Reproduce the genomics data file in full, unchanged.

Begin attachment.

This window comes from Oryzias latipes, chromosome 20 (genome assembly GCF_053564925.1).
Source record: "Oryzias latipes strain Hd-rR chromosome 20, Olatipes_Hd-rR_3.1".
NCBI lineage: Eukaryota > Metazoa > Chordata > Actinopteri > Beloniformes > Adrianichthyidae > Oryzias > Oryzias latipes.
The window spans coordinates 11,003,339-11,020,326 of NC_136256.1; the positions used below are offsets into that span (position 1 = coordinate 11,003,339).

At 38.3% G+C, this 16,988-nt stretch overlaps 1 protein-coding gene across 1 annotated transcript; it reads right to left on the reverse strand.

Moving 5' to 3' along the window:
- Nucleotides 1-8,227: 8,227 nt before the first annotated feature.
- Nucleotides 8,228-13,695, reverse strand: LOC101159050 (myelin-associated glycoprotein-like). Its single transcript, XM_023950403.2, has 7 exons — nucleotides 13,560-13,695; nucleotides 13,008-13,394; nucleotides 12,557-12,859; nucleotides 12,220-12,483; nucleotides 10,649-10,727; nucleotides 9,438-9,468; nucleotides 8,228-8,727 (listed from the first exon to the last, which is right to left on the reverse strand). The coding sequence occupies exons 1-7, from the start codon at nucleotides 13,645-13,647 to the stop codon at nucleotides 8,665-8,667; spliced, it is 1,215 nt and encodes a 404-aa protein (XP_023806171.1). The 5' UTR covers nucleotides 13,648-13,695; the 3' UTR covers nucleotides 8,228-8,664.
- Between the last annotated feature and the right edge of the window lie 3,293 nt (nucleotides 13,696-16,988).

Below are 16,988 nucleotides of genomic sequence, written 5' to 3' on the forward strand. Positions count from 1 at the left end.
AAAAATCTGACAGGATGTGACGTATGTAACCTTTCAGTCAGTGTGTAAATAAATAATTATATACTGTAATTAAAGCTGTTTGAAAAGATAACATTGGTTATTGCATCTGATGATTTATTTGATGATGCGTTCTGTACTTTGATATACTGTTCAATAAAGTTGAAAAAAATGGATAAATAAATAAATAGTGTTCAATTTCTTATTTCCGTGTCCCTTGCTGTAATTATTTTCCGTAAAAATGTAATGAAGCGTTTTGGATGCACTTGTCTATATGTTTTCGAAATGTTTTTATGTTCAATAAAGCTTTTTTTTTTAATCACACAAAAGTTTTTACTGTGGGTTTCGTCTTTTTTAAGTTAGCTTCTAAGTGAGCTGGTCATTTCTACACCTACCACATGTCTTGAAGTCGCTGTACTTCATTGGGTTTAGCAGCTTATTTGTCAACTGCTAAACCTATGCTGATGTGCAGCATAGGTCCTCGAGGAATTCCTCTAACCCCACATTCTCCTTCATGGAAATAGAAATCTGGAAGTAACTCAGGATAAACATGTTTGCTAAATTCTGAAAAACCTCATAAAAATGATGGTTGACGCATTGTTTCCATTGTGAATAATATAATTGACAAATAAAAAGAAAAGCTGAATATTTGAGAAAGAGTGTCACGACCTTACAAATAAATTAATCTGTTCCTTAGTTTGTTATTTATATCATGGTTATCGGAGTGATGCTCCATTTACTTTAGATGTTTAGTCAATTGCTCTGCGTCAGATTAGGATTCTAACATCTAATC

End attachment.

This window comes from Oryzias latipes, chromosome 20 (genome assembly GCF_053564925.1).
Source record: "Oryzias latipes strain Hd-rR chromosome 20, Olatipes_Hd-rR_3.1".
NCBI lineage: Eukaryota > Metazoa > Chordata > Actinopteri > Beloniformes > Adrianichthyidae > Oryzias > Oryzias latipes.
The window spans coordinates 11,003,339-11,020,326 of NC_136256.1; the positions used below are offsets into that span (position 1 = coordinate 11,003,339).

At 38.3% G+C, this 16,988-nt stretch overlaps 1 protein-coding gene across 1 annotated transcript; it reads right to left on the reverse strand.

Moving 5' to 3' along the window:
- Nucleotides 1-8,227: 8,227 nt before the first annotated feature.
- Nucleotides 8,228-13,695, reverse strand: LOC101159050 (myelin-associated glycoprotein-like). Its single transcript, XM_023950403.2, has 7 exons — nucleotides 13,560-13,695; nucleotides 13,008-13,394; nucleotides 12,557-12,859; nucleotides 12,220-12,483; nucleotides 10,649-10,727; nucleotides 9,438-9,468; nucleotides 8,228-8,727 (listed from the first exon to the last, which is right to left on the reverse strand). The coding sequence occupies exons 1-7, from the start codon at nucleotides 13,645-13,647 to the stop codon at nucleotides 8,665-8,667; spliced, it is 1,215 nt and encodes a 404-aa protein (XP_023806171.1). The 5' UTR covers nucleotides 13,648-13,695; the 3' UTR covers nucleotides 8,228-8,664.
- Between the last annotated feature and the right edge of the window lie 3,293 nt (nucleotides 13,696-16,988).

Below are 16,988 nucleotides of genomic sequence, written 5' to 3' on the forward strand. Positions count from 1 at the left end.
AAAAATCTGACAGGATGTGACGTATGTAACCTTTCAGTCAGTGTGTAAATAAATAATTATATACTGTAATTAAAGCTGTTTGAAAAGATAACATTGGTTATTGCATCTGATGATTTATTTGATGATGCGTTCTGTACTTTGATATACTGTTCAATAAAGTTGAAAAAAATGGATAAATAAATAAATAGTGTTCAATTTCTTATTTCCGTGTCCCTTGCTGTAATTATTTTCCGTAAAAATGTAATGAAGCGTTTTGGATGCACTTGTCTATATGTTTTCGAAATGTTTTTATGTTCAATAAAGCTTTTTTTTTTAATCACACAAAAGTTTTTACTGTGGGTTTCGTCTTTTTTAAGTTAGCTTCTAAGTGAGCTGGTCATTTCTACACCTACCACATGTCTTGAAGTCGCTGTACTTCATTGGGTTTAGCAGCTTATTTGTCAACTGCTAAACCTATGCTGATGTGCAGCATAGGTCCTCGAGGAATTCCTCTAACCCCACATTCTCCTTCATGGAAATAGAAATCTGGAAGTAACTCAGGATAAACATGTTTGCTAAATTCTGAAAAACCTCATAAAAATGATGGTTGACGCATTGTTTCCATTGTGAATAATATAATTGACAAATAAAAAGAAAAGCTGAATATTTGAGAAAGAGTGTCACGACCTTACAAATAAATTAATCTGTTCCTTAGTTTGTTATTTATATCATGGTTATCGGAGTGATGCTCCATTTACTTTAGATGTTTAGTCAATTGCTCTGCGTCAGATTAGGATTCTAACATCTAATC